How to help your friend who’s getting divorced
October 20, 2016 § 1 Comment
It has been more than a year since the judge declared my marriage over, so I thought I’d write this up. Because given the divorce rates, chances are you know someone who’s going through it, and you’re not sure how to help.
My friends carried me through my divorce like an army of earth angels. So I can tell you what really worked for me.
- Listen. More often than not, they will just need someone to listen, someone who can just help them share the load in their head a little. Don’t offer advice or solutions unless they ask for them. Don’t give your opinion unless it’s asked for. Just let them sit on your couch and talk. Your job is simply to listen and be there.
- Treat them like someone has died. If divorce is anything, it’s a massive grieving process. Depending on which side of the divorce they are, they may be grieving the loss of someone they love very much, which hurts like hell. And then they don’t even have the closure that death brings – they will still bump up against that person in all kinds of unexpected ways, even if they don’t have children together. They’re also grieving the loss of a dream – their happily ever after. So be gentle, be kind, be comforting.
- Do small practical things. Going through a divorce means waking up feeling like small, bewildered child every day, and being sent to face an army of Goliaths with not even a slingshot to defend yourself. And while you are fighting that battle, you still have to go to work, keep things running at home, and if you have children, not just care for them, but hold their emotional health as they go through something that has nothing to do with them directly, but affects them deeply. And then there’s a crapload of admin and paperwork. You have no idea how interwoven your life is with that of your spouse’s until you have to disentangle, separate and pack into two separate boxes. So the simplest things – a packed lunch for the kids, a cooked evening meal, babysitting, washing the dishes, helping with a new household budget, mowing the lawn, helping with a school lift – those things can save your friend’s sanity some days.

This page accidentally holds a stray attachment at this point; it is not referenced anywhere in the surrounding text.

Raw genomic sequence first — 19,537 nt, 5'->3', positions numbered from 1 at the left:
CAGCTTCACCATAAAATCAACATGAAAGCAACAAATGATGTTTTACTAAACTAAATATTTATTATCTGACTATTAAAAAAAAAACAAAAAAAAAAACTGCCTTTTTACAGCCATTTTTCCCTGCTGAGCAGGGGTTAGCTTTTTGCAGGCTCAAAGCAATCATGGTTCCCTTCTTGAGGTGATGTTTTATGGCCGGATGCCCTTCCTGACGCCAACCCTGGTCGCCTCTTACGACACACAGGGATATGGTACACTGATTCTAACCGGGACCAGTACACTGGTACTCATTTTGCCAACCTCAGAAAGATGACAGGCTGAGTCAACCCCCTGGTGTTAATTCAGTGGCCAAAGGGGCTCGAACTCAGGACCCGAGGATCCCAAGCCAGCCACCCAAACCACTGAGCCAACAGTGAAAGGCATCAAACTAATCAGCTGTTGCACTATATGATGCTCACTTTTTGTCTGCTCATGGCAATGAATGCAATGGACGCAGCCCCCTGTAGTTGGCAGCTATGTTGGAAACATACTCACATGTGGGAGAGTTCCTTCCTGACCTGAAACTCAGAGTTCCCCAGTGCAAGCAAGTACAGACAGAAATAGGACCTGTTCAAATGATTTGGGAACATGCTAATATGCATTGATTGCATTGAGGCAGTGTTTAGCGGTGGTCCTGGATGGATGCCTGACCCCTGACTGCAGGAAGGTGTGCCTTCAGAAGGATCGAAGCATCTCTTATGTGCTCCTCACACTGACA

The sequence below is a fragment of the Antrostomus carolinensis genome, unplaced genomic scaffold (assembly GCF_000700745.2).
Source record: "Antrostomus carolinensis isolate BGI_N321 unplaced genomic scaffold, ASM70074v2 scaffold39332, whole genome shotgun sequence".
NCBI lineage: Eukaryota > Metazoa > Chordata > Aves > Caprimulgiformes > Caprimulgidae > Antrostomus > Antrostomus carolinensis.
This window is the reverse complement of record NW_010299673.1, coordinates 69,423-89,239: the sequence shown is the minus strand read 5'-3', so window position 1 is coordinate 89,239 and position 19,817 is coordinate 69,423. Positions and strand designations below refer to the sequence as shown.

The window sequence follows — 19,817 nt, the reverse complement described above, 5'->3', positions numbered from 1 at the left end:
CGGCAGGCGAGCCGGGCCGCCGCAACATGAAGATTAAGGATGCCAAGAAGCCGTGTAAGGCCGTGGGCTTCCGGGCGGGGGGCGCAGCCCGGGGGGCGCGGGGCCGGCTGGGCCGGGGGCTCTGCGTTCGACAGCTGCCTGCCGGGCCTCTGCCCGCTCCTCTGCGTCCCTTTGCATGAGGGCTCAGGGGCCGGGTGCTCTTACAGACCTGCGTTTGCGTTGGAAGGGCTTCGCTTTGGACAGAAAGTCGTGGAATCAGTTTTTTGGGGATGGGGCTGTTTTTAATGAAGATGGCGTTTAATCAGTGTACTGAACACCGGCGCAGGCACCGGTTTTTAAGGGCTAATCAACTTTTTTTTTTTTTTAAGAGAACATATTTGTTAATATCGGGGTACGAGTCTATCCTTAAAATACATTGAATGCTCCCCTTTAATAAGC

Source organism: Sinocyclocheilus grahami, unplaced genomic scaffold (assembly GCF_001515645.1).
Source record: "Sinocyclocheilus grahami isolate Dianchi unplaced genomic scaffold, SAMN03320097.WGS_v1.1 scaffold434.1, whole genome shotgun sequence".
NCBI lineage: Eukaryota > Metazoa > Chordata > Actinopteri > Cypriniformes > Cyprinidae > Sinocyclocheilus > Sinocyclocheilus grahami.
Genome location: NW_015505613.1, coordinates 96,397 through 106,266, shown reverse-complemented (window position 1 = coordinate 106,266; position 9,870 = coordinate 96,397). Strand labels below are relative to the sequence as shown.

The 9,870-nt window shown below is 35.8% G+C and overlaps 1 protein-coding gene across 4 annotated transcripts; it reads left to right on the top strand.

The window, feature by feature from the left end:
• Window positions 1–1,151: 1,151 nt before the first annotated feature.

- Accept that you probably can’t stay friends with both sides. At least not now while they’re going through it. Because you are going to hear the worst side of at least one or both of your friends. When the dust is settled, maybe some of those links can be rebuilt, but your relationship with both people will be changed. It’s unavoidable. Be there for whoever you are closer to for now, and don’t get caught in the middle.
- Call them on their shit when you have to. This is important. People going through divorces will tell you stories about what’s happened, and what the other party has done. But stories change every time we tell them. We emphasise certain details; neglect to mention other things – it’s just how human beings work. So take it with a pinch of salt and remember that no-one is all bad, and no-one is all good. And when you hear a friend being unreasonable, unnecessarily difficult or just plain obstreperous, call them on it. I see far too many people getting away with abominable behaviour, without anyone saying, “Hey. That’s not okay.” We all need to start taking more accountability for calling our friends on their bad behaviour – and not just in this context.
- Help them to do non-divorce things. Take them to dinner. Take them to movies or a show. Talk about art or music or sport. Talk about the rugby if you really must. But distract them for a little while from the all-consuming maelstrom of angst and anxiety. You may have to use your best persuasive powers to get them out of the house, but they will thank you afterwards.
Finally, if you happen to have a spouse of your own, learn from what you are hearing and seeing. Go home and tell them how much you love them: count the ways. Don’t take them for granted. Show them great affection. Remember again why you promised to love them forever. Make sure you really see them.
And then keep doing it every damn day for the rest of your life together.